KBR Secret Indemnity Agreement Signed By Army Chief Tainted In Enron Scandal
Ryan J. Reilly – (Huffington Post) – Washington – January 24, 2013 – The Army official who signed a secret agreement that military contractor KBR claims should burden taxpayers with the bill for the company’s negligent poisoning of U.S. soldiers in Iraq resigned from the military in 2003 after a tenure marked by questions about his ties to Enron Corp.
Thomas E. White, named secretary of the Army in 2001, signed an indemnity agreement protecting KBR, the military’s largest contractor, from legal liability on March 19, 2003. KBR had asked for the agreement as part of its contract to rebuild Iraq oilfields destroyed in the U.S. invasion. White resigned a month later, on April 23, under fire for his previous role as a senior Enron executive and after clashing with former Defense Secretary Donald Rumsfeld over his advocacy for a multi-billion dollar artillery system.
KBR’s indemnity agreement, obtained by The Huffington Post through a Freedom of Information Act request, was classified as secret until Dec. 21, 2012, the month after a federal jury in Oregon decided the company should pay $85 million for negligence that allowed a dozen soldiers to be exposed to a cancer-causing chemical sodium dichromate at the Qarmat Ali water treatment plant in Iraq.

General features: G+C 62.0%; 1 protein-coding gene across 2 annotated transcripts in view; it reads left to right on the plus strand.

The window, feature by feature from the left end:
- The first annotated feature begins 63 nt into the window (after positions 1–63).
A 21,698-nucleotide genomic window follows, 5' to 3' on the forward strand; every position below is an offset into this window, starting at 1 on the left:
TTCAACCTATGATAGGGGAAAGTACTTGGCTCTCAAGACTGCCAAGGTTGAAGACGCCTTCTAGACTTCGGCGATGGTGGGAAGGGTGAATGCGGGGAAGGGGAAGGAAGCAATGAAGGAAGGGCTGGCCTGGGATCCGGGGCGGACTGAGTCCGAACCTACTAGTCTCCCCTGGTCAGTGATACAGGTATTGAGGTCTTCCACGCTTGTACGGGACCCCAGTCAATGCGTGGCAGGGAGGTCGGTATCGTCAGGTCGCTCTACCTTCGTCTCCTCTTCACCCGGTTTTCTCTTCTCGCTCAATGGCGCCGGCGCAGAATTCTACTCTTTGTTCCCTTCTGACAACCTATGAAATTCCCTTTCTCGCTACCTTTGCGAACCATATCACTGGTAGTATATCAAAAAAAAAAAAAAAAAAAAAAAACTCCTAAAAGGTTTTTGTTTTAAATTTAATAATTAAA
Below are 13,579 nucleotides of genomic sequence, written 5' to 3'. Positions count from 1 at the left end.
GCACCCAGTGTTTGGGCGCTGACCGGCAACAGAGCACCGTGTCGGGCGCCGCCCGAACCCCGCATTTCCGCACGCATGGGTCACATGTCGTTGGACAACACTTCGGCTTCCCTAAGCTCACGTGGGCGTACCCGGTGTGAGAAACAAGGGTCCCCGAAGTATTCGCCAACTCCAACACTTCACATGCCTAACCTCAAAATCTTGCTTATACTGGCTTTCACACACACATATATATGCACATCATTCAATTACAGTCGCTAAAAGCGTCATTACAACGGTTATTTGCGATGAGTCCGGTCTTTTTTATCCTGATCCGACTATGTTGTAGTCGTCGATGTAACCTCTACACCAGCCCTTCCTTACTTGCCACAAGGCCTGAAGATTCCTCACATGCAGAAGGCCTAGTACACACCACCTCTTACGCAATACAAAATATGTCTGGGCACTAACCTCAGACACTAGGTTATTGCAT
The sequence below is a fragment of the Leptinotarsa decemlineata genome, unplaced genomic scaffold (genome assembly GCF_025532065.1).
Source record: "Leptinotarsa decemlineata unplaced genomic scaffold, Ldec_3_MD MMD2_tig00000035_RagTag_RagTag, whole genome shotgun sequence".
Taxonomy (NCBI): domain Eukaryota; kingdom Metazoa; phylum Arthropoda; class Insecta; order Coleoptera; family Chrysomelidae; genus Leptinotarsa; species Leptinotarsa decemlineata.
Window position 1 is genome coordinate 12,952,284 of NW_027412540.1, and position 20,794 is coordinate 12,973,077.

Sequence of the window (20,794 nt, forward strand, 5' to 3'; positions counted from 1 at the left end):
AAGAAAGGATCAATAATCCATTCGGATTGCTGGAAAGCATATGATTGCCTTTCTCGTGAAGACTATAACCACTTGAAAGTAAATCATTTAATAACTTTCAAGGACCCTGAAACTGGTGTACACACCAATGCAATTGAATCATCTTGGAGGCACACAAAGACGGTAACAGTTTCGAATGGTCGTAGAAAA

The agreement, never made public until now, is crucial because KBR claims it means taxpayers have to pay both the verdict and the company’s $15 million in legal expenses. The company faces a separate lawsuit filed by national guardsmen from both Indiana and West Virginia, as well as troops from the U.K. The military has said it believes the agreement doesn’t shield KBR from paying for the lawsuits.
It’s not known how many defense contractors have secret indemnification agreements with the government. While most federal agencies are not allowed to enter open-ended indemnification agreements, the Pentagon is exempt under an executive order signed by President Richard Nixon in 1971. An amendment to the 2013 National Defense Authorization Act pushed by Sen. Ron Wyden (D-Ore.) now requires the Pentagon to disclose indemnification clauses that hold military contractors harmless and to justify the agreements to Congress.
White wrote in his 2003 memo granting KBR the indemnity that he “considered the availability, costs and terms of private insurance to cover these risks, as well as the viability of self-insurance, and have concluded that adequate insurance to cover the unusually hazardous risks is not reasonably available.” He said he had no clue how much the indemnity agreement could cost taxpayers.
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